An elegant writing deskA three-drawer case on fluted legs
Synopsis: When Terry Moore designed this light and airy writing desk, he wanted to create an elegant piece that would be used for occasional handwritten correspondence. He made the drawer case with corner blocks and aprons, later attaching the legs, which simplifies the process and allows for profile experimentation. He explains how he made the drawer case, the drawer frames, how he glued up the drawer case, and how he made and veneered the top. He fluted the legs on a shaper and made the drawers and pulls. Detailed project plans illustrate the article.
Of all the different pieces of furniture I build, desks are my favorite. I think they are special objects, set apart from the common table by their utilitarian designation. Whether an austere business desk for an executive, an office computer workstation, or an elaborate cabinet secretaire for the home, each desk is designed to fit a specific purpose. When I designed this writing desk, I wanted to create an elegant piece of furniture that would be used for occasional handwritten correspondence. To this end, the desk’s form could be of more delicate and airy proportions. One of its two main focal points is the curved central drawer, which creates an inviting intimate alcove; the other focus is the tactile form of the fluted legs attached to the drawer case’s diagonal corner blocks.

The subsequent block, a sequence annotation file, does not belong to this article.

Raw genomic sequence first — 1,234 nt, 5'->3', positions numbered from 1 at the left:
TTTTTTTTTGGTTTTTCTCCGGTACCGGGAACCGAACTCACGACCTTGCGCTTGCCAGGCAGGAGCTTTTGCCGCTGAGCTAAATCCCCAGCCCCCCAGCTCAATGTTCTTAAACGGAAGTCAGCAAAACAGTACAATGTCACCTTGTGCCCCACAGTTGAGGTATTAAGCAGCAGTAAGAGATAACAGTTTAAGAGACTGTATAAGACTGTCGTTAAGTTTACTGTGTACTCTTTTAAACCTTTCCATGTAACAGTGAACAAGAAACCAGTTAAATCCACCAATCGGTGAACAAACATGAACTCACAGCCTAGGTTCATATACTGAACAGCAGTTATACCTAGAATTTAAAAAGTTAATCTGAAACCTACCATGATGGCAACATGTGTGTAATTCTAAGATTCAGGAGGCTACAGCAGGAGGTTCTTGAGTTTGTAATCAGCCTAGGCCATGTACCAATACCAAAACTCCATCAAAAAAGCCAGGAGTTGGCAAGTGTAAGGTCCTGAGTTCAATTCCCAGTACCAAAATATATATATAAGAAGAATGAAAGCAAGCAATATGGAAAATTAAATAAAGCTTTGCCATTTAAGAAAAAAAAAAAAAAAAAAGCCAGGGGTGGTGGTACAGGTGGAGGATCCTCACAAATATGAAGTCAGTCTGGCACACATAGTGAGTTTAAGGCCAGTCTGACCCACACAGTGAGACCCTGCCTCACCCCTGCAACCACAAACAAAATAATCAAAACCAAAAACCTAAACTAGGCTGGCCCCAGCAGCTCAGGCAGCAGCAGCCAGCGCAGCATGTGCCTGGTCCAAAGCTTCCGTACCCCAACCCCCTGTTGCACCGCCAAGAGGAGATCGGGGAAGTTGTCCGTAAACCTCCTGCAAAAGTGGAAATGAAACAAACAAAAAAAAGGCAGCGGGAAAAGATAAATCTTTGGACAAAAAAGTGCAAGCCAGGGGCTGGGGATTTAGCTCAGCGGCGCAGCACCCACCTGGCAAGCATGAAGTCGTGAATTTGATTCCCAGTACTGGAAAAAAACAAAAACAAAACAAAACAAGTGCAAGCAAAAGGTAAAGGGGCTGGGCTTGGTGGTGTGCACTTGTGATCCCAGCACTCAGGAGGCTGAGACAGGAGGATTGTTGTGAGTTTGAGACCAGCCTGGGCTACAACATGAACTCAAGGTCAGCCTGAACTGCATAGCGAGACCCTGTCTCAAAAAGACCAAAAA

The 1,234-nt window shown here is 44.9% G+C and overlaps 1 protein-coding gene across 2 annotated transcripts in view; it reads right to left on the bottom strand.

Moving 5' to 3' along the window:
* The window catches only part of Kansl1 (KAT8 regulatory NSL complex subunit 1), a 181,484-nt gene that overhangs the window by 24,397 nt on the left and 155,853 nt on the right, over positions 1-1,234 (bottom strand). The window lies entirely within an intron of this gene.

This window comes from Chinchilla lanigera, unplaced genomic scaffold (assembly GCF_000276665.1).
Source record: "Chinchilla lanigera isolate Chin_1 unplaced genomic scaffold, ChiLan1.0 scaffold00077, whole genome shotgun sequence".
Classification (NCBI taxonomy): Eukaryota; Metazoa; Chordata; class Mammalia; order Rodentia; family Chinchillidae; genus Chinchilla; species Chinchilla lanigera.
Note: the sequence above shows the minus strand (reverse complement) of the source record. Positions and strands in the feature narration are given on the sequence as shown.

Making the drawer case with its corner blocks and aprons, and later attaching the legs, not only simplified the construction process, but also allowed me to experiment with different leg profiles. Though I initially tried square-tapered and lathe-turned designs, I eventually chose 12-sided, tapered, fluted legs. I’ll explain more about how I made these legs later. The desktop is the same size and shape as the drawer case, and the top has veneered bookmatched bubinga “panels” that are outlined with curly maple string inlay. A veneered “frame” borders the panels, and the edge is trimmed with a curly maple binding.
Making the drawer case
Once I decided on the overall size and shape of the top, I began building the drawer case. I made its visible parts from bubinga and used cherry for parts that aren’t visible. The drawer case has two short side aprons and one long back apron; a drawer rail above and below each drawer opening; and a center divider between each drawer compartment. As I mentioned, the case is assembled around angled blocks: one at each of the corners and one on each side of the center drawer. These blocks are mortised to receive the ends of the aprons and the two center dividers. The ends of the four side-drawer rails are dovetailed to both the front corner blocks and the front face of the center-drawer blocks.
From Fine Woodworking #90
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